The type of housing retaining material may affect the bond strength of the housing to denture base resin. The aim of this in vitro study was to evaluate the bond strength of locator housing attached to polymethyl methacrylate (PMMA) denture base resin secured with different retaining materials.
In this in vitro study Forty‑four PMMA blocks (10 mm × 15 mm × 15 mm) were prepared with a central cylindrical canal inside to allow the insertion of locator housings. The prepared specimens were then randomly divided into four groups (n = 11). Each group received one of the following retaining materials for housing insertion: Auto‑polymerized acrylic resin (APAR), auto‑polymerized composite resin (Quick up), application of alloy primer on titanium housing plus Quick up (AL‑Quick), and heat‑polymerized acrylic resin (HPAR). The specimens were thermocycled 5000 times between 5°C and 55°C, followed by 1000 cycles of vertical insertion separation on the locator abutment. A push‑out force was applied on the flat back surface of the housing after which the failure and shear bond strength values were calculated. The data were analyzed using one way‑ANOVA and Games‑Howell test (α = 0.05).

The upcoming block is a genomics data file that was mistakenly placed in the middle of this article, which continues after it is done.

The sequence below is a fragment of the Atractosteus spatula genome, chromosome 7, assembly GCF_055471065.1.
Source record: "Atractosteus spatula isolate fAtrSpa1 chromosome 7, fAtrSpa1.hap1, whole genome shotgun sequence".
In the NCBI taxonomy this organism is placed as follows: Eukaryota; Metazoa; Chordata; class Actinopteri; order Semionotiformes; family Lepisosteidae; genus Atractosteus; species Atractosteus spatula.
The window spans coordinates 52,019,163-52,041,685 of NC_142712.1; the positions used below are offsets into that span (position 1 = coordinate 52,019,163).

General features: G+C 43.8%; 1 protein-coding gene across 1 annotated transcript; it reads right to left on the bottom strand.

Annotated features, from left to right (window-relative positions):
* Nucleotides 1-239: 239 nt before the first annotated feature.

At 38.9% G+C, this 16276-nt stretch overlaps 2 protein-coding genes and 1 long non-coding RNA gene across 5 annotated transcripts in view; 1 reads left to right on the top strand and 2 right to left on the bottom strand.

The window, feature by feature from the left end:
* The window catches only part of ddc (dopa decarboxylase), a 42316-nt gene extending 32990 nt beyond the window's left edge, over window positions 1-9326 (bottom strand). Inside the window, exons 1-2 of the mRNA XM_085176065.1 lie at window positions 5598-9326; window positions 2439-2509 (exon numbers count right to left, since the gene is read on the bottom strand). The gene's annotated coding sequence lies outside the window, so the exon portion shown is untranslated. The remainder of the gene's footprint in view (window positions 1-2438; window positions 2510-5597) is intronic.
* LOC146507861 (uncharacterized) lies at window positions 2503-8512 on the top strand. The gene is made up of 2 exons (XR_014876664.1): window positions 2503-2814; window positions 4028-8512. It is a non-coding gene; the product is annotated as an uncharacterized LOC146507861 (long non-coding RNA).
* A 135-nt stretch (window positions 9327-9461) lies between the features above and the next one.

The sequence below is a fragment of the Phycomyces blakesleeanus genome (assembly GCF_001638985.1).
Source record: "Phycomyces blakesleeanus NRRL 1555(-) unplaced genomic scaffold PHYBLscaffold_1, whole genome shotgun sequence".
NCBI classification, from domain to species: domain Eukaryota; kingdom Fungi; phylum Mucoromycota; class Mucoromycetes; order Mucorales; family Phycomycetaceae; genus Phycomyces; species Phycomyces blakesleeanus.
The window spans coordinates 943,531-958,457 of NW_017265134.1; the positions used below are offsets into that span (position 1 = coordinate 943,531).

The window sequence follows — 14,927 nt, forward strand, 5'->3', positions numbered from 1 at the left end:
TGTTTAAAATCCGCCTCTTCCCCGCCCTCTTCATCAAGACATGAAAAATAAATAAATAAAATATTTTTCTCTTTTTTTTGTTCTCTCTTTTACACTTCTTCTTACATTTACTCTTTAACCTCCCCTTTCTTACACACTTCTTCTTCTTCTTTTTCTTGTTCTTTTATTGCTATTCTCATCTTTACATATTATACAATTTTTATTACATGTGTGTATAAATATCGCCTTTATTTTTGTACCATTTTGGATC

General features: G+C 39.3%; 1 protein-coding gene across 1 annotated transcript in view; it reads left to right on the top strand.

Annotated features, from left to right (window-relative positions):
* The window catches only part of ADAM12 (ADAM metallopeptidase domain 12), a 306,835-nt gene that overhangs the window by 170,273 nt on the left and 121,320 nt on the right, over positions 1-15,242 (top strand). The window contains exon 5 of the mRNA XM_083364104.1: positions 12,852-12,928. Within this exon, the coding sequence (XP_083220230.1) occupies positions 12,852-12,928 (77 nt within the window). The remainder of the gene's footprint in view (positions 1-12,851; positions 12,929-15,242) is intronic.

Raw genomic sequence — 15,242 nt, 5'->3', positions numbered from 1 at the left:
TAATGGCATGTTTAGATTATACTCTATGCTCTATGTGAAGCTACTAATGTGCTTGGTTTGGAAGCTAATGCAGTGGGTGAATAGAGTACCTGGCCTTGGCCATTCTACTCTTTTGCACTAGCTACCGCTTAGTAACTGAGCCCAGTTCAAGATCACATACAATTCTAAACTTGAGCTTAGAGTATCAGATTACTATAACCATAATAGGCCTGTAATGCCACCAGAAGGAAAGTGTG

HPAR group had significantly higher shear bond strength values compared to the other groups (P < 0.05). No significant differences were found among the other remaining material groups (P > 0.05).
Inserting of locator housing using HPAR resulted in higher bond strength between housing and denture base resin. The application of alloy primer did not improve the bond strength of locator housing which was retained with “Quick up”
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